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Publié le March 4, 2009
Letter of engagement from M. Nicolas Sarkozy, President of the Republic, to M. Pierre Lellouche, France’s Special Representative for Afghanistan and Pakistan
Paris, March 3, 2009

The crisis which began when the Taliban took power and al-Qaida gained a foothold in Afghanistan is continuing. It now threatens to spread to Pakistan, with terrorist safe havens which are expanding dangerously. After contributing for a long time to Afghanistan’s instability, these safe havens, due to their expansion and that of the other Pakistani terrorist networks, now threaten Pakistan’s very stability. The Afghan crisis and Pakistani instability now form one and the same problem. The persistence of this situation is fraught with threats to international security. Our priority is to prevent the re-establishment of a radical regime in Afghanistan and Pakistan’s destabilization and reduce the terrorist threat of which the region has become the epicentre.

Because of the strategic importance of this crisis for French interests I have decided that France would commit to a strong presence in that part of the world, and retain it as long as necessary, alongside the international community and Afghan civil society, whose role is essential. We shall work collectively in Afghanistan to create the conditions whereby that country can regain its stability, ensure its economic and social development and live in peace with its neighbours. These objectives required the removal of the Talibans’ oppressive regime and establishment of a democracy taking account of Afghan specificities.

Today a first appraisal of this effort can be made. Thanks to the international organizations’ involvement, under United Nations mandate, the Afghan people have achieved substantial progress in every sphere: free elections have been held for the election of a parliament and a president; schools have been opened, including for girls, whom the Taliban had excluded from them; hospitals and roads attest the determination to allow the country to put three decades of war behind it and at last experience the development it deserves.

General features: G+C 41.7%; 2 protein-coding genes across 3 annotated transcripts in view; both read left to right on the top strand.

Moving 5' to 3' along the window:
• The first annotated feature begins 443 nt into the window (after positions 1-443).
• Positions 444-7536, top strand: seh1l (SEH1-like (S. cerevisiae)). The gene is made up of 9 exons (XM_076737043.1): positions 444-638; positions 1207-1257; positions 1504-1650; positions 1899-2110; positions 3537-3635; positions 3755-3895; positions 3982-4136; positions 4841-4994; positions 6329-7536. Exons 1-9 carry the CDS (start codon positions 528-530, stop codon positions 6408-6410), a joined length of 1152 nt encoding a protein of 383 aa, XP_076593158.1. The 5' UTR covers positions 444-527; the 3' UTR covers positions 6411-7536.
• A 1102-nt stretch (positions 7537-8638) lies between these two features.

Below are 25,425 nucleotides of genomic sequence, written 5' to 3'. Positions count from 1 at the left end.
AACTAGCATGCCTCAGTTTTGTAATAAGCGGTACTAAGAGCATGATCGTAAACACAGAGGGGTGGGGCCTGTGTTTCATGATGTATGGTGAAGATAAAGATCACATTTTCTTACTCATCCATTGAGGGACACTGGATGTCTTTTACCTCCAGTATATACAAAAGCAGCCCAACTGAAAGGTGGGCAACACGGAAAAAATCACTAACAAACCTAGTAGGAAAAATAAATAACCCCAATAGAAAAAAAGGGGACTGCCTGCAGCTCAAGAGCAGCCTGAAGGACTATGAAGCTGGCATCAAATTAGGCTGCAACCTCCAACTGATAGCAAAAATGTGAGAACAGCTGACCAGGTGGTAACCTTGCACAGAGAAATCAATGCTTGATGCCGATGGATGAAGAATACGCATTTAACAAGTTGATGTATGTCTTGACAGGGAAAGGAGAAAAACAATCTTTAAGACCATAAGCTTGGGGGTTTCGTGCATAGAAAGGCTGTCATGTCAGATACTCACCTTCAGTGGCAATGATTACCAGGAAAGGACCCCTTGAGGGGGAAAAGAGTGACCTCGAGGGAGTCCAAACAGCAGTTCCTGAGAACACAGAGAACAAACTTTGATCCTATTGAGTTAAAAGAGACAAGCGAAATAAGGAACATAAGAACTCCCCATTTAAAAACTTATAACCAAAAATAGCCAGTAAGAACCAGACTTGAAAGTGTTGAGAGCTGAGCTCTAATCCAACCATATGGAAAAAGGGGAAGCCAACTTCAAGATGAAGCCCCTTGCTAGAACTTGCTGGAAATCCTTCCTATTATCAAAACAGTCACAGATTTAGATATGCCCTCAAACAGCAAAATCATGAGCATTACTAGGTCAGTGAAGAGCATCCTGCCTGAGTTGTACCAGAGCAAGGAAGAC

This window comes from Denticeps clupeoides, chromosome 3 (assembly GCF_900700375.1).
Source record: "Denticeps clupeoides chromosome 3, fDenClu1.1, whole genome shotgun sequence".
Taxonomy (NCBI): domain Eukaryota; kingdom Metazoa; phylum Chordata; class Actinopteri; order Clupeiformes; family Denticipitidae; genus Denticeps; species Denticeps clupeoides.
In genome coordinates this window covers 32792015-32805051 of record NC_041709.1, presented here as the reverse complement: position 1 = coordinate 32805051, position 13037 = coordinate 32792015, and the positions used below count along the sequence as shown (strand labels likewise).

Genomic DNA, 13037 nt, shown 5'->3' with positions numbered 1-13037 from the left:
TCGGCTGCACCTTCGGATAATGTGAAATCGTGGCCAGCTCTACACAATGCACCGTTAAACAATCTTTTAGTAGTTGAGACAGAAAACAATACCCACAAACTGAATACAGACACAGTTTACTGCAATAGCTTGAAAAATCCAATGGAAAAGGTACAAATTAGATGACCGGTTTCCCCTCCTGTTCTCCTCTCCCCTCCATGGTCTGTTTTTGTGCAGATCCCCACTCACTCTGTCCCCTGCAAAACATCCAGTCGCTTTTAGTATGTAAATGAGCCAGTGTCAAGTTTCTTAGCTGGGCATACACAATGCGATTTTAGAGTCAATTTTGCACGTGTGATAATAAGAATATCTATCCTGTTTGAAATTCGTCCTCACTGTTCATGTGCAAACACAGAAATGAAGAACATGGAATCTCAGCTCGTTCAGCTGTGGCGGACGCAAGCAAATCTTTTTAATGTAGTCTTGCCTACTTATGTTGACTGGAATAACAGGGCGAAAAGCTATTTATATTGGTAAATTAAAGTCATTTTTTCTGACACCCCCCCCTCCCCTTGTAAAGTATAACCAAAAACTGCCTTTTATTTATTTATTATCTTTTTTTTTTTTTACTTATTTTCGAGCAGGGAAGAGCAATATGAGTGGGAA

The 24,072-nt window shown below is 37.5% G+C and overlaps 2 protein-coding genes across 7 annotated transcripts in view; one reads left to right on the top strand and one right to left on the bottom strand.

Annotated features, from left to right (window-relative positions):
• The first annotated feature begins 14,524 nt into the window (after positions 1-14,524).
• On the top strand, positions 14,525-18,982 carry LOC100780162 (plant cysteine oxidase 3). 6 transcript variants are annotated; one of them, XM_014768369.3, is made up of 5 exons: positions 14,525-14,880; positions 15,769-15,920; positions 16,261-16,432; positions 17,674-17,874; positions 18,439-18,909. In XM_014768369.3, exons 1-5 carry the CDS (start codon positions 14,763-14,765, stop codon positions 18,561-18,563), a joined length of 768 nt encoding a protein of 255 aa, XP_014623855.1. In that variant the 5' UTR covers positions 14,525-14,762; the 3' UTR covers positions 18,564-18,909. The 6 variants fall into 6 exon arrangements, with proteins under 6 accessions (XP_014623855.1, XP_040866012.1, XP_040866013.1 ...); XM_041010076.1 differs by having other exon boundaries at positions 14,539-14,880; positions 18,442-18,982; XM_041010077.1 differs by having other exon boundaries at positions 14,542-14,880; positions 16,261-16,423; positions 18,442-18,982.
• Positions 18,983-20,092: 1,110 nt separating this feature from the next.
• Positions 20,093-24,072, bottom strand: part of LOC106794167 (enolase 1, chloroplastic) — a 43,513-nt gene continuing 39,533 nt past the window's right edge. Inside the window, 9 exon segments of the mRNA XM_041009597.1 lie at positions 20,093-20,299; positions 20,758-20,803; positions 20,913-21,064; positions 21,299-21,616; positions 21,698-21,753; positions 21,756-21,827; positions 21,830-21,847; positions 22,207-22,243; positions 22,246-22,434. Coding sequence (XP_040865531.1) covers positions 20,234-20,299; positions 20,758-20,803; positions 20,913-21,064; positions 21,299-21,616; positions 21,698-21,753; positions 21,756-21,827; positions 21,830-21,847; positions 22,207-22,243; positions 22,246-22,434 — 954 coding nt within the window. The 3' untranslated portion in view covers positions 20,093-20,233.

France has been fully involved in this through the action of her soldiers alongside her allies and the Afghan forces, and through a contribution to the country’s reconstruction, both at national level, which – despite the recent increase – nevertheless remains modest compared with the massive effort of our major European partners, and in the European Union and United Nations frameworks. It was our country which, on 12 June last year, organized the International Conference in Support of Afghanistan, which pledged some $20 billion of aid for the next few years.

In 2008, taking note of the progress achieved, the Bucharest NATO summit defined, at France’s request, the strategy which will lead to the Afghan people regaining, as fast as possible, total control of their destiny. The progressive transfer of responsibility for Kabul and its region to the Afghan authorities is a first step. Others are scheduled to follow. This process requires accelerating the strengthening of the Afghan armed forces and police, to which our country is contributing, although too modestly in the case of the police; it goes hand in hand with pursuing the policy of reconciliation initiated by the Afghan government; finally, it is consistent with a regional context very much affected by Afghanistan’s relations with neighbouring Pakistan.

France was among the first to underline the importance of the regional factor by inviting Afghanistan, her neighbours and key international community partners in December to a first meeting devoted to this dimension. Quite obviously, developments in the Pakistan situation have to be followed very carefully. They are crucial to the future of this country, itself of huge strategic importance for the stability of both Afghanistan and the entire region.

I consider, M. Lellouche, that your knowledge of these countries and politico-military issues naturally qualify you to bolster France’s role in defining and implementing the international commitment. Consistency and determination on the part of all the players is imperative.

I have therefore decided to entrust you with the mission of France’s Special Representative for Afghanistan and Pakistan. You will be drawing on the resources which all the ministries involved, including the Ministries of Foreign and European Affairs, Defence, the Economy, Industry and Employment, and the Interior, Overseas France and Local Authorities, will make available to you. You will propose to me all the initiatives you deem useful for our interests so that the decisions may be taken in the appropriate framework.

You will participate, on the subjects mentioned in this letter, in the discussions with our allies and partners (in particular the British, Germans and Americans who have themselves just appointed special envoys). Liaising closely with our ambassadors, you will develop contacts with the Afghan and Pakistani authorities.

You will report to me, and to the Prime Minister, through the Minister of Foreign and European Affairs, under whose authority you will be working. A unit bringing together the resources the various departments are to make available to you will be set up at the Ministry of Foreign and European Affairs to assist you./.

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